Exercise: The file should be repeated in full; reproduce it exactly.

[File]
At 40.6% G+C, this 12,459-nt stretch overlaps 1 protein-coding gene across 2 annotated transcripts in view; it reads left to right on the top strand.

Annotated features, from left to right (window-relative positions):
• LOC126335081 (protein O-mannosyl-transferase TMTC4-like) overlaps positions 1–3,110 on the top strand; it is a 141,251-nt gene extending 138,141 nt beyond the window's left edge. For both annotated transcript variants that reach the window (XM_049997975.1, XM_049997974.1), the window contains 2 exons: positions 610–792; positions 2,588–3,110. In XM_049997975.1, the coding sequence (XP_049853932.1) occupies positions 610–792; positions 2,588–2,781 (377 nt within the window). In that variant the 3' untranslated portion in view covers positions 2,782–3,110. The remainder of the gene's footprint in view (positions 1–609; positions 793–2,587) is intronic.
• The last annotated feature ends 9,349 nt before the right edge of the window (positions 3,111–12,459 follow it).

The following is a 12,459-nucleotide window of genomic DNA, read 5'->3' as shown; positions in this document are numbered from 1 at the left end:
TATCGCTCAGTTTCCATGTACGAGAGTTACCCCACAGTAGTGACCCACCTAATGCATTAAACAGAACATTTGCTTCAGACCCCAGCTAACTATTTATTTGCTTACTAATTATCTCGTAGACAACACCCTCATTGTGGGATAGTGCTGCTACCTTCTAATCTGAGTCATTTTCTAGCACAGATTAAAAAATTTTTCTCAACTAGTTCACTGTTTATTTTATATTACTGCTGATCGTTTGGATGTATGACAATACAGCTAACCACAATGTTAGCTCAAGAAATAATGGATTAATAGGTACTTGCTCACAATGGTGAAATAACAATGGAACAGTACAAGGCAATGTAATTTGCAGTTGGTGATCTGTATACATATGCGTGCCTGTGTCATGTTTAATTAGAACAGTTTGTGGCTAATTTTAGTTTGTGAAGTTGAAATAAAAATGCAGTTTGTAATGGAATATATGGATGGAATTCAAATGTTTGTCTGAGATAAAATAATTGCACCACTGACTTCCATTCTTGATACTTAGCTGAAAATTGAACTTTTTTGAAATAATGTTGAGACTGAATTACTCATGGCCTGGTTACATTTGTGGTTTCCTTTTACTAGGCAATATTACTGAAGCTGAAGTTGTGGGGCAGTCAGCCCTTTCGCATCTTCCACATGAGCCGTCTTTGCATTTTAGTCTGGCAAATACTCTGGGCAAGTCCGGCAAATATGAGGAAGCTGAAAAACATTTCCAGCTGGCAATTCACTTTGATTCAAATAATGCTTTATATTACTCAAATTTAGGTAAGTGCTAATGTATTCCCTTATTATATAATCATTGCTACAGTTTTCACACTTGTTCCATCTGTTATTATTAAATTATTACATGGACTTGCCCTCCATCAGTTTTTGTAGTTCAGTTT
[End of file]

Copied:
At 40.6% G+C, this 12,459-nt stretch overlaps 1 protein-coding gene across 2 annotated transcripts in view; it reads left to right on the top strand.

Annotated features, from left to right (window-relative positions):
• LOC126335081 (protein O-mannosyl-transferase TMTC4-like) overlaps positions 1–3,110 on the top strand; it is a 141,251-nt gene extending 138,141 nt beyond the window's left edge. For both annotated transcript variants that reach the window (XM_049997975.1, XM_049997974.1), the window contains 2 exons: positions 610–792; positions 2,588–3,110. In XM_049997975.1, the coding sequence (XP_049853932.1) occupies positions 610–792; positions 2,588–2,781 (377 nt within the window). In that variant the 3' untranslated portion in view covers positions 2,782–3,110. The remainder of the gene's footprint in view (positions 1–609; positions 793–2,587) is intronic.
• The last annotated feature ends 9,349 nt before the right edge of the window (positions 3,111–12,459 follow it).

The following is a 12,459-nucleotide window of genomic DNA, read 5'->3' as shown; positions in this document are numbered from 1 at the left end:
TATCGCTCAGTTTCCATGTACGAGAGTTACCCCACAGTAGTGACCCACCTAATGCATTAAACAGAACATTTGCTTCAGACCCCAGCTAACTATTTATTTGCTTACTAATTATCTCGTAGACAACACCCTCATTGTGGGATAGTGCTGCTACCTTCTAATCTGAGTCATTTTCTAGCACAGATTAAAAAATTTTTCTCAACTAGTTCACTGTTTATTTTATATTACTGCTGATCGTTTGGATGTATGACAATACAGCTAACCACAATGTTAGCTCAAGAAATAATGGATTAATAGGTACTTGCTCACAATGGTGAAATAACAATGGAACAGTACAAGGCAATGTAATTTGCAGTTGGTGATCTGTATACATATGCGTGCCTGTGTCATGTTTAATTAGAACAGTTTGTGGCTAATTTTAGTTTGTGAAGTTGAAATAAAAATGCAGTTTGTAATGGAATATATGGATGGAATTCAAATGTTTGTCTGAGATAAAATAATTGCACCACTGACTTCCATTCTTGATACTTAGCTGAAAATTGAACTTTTTTGAAATAATGTTGAGACTGAATTACTCATGGCCTGGTTACATTTGTGGTTTCCTTTTACTAGGCAATATTACTGAAGCTGAAGTTGTGGGGCAGTCAGCCCTTTCGCATCTTCCACATGAGCCGTCTTTGCATTTTAGTCTGGCAAATACTCTGGGCAAGTCCGGCAAATATGAGGAAGCTGAAAAACATTTCCAGCTGGCAATTCACTTTGATTCAAATAATGCTTTATATTACTCAAATTTAGGTAAGTGCTAATGTATTCCCTTATTATATAATCATTGCTACAGTTTTCACACTTGTTCCATCTGTTATTATTAAATTATTACATGGACTTGCCCTCCATCAGTTTTTGTAGTTCAGTTT